Friday, January 10, 2014

Surrounded Safety in Numbers CD Review

Starting off the disc with an instrumental track, Surrounded moves into the second track, “Exit Serenade” with an almost Richard O’Brien-esque (think “Little Black Dress”) opening. Allowing their music to act as a second set of vocals during some tracks (“Exit Serenade, Diesel Palace”), Surrounded, specifically with Marten’s vocals, spoken out with the most care, act almost as Dylan-esque ornaments on an incredibly rich song. Moving onto an emo-jam type session in “Diesel Palace”, Surrounded reduces the importance of vocals to nothing more than another ancillary instrument, making sure that the rich textures of the guitar mesh along with the drums. Continuing the soulful singing and raspy singing of Martin are the following tracks “Pro-files” and “On Top of the World”, the latter of which has the same jangly guitars and splashy drums as “Disintegration”-era Cure. Not afraid to use cello or violin heavily during some of these impressionistic compositions, Surrounded shows a maturity about them that belies the fact that “Safety in Numbers” is a debut album.

Personally, I think it a mistake to go and delineate “Safety in Numbers” into twelve tracks. Each and every song contains enough similarity in it to work with the other tracks, but are innovative enough to go out and hold the listeners’ attention until the end. “Better Not Be So” brings listeners in with its rich and full sound, again aided by the tendency of Surrounded in using classical instruments. The last few tracks of the disc, specifically “All Points Bulletin”, mesh together a more dissonant guitar sound to the general sea of sounds that is Surrounded. Distortion comes crashing into the scene in a major way during “All Points Bulletin”, and yet it does not overpower any other piece of Surrounded. In fact, the guitar distortion opens up a whole other path for Surrounded to go down, one in which differentiation is the key.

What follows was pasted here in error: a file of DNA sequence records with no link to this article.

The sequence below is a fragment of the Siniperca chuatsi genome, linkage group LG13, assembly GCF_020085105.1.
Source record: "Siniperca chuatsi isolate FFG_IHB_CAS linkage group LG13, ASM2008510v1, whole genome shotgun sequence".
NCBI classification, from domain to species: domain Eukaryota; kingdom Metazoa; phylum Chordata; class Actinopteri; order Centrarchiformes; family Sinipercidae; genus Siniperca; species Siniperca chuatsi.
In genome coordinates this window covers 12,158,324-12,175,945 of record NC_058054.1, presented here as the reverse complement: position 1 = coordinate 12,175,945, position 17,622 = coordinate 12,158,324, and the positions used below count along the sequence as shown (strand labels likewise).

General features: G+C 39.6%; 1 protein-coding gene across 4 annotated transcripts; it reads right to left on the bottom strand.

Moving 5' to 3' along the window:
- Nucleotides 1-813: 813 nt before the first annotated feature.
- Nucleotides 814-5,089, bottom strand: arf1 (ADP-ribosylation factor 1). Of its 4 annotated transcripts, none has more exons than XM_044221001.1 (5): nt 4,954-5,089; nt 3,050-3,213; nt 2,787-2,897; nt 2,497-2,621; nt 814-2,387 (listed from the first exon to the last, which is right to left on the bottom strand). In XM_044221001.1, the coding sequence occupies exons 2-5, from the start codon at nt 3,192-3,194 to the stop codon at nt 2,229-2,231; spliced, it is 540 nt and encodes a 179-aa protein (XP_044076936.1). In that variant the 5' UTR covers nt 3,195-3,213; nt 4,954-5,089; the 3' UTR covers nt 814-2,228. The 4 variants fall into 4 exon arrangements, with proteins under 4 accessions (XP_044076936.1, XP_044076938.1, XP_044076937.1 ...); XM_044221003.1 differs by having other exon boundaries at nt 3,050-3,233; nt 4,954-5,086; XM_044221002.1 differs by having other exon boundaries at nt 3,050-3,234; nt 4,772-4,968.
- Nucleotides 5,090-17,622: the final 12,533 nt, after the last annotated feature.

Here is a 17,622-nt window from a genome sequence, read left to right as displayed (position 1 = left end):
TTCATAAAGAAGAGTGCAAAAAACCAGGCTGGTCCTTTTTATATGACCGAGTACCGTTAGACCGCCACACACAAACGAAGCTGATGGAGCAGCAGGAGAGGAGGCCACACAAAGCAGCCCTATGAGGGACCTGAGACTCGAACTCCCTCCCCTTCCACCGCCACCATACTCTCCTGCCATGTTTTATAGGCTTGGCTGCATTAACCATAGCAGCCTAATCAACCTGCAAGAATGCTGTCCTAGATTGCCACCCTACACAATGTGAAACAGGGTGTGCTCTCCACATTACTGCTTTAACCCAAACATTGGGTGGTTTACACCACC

“Neglectarine” is the perfect end to this composition, an upbeat track that fades off into a single guitar and children playing. Just as the hopeful singing by Marten began “Linear Elevator” oh so long ago on “Safety and Numbers”, “Neglectarine” recollects the same joy to put the disc to a close. The true beauty of the disc will only be revealed on a full listen, so make sure you have adequate time before putting on “Safety in Numbers”.

Rating : 8.0/10

Top Tracks : “Pro-Files”, “Linear Elevator”

Surrounded – Safety in Numbers
Surrounded – Safety in Numbers / 12 Tracks / 2003 Deep Elm Records / / / Released 06 October 2003 / Reviewed 20 October 2003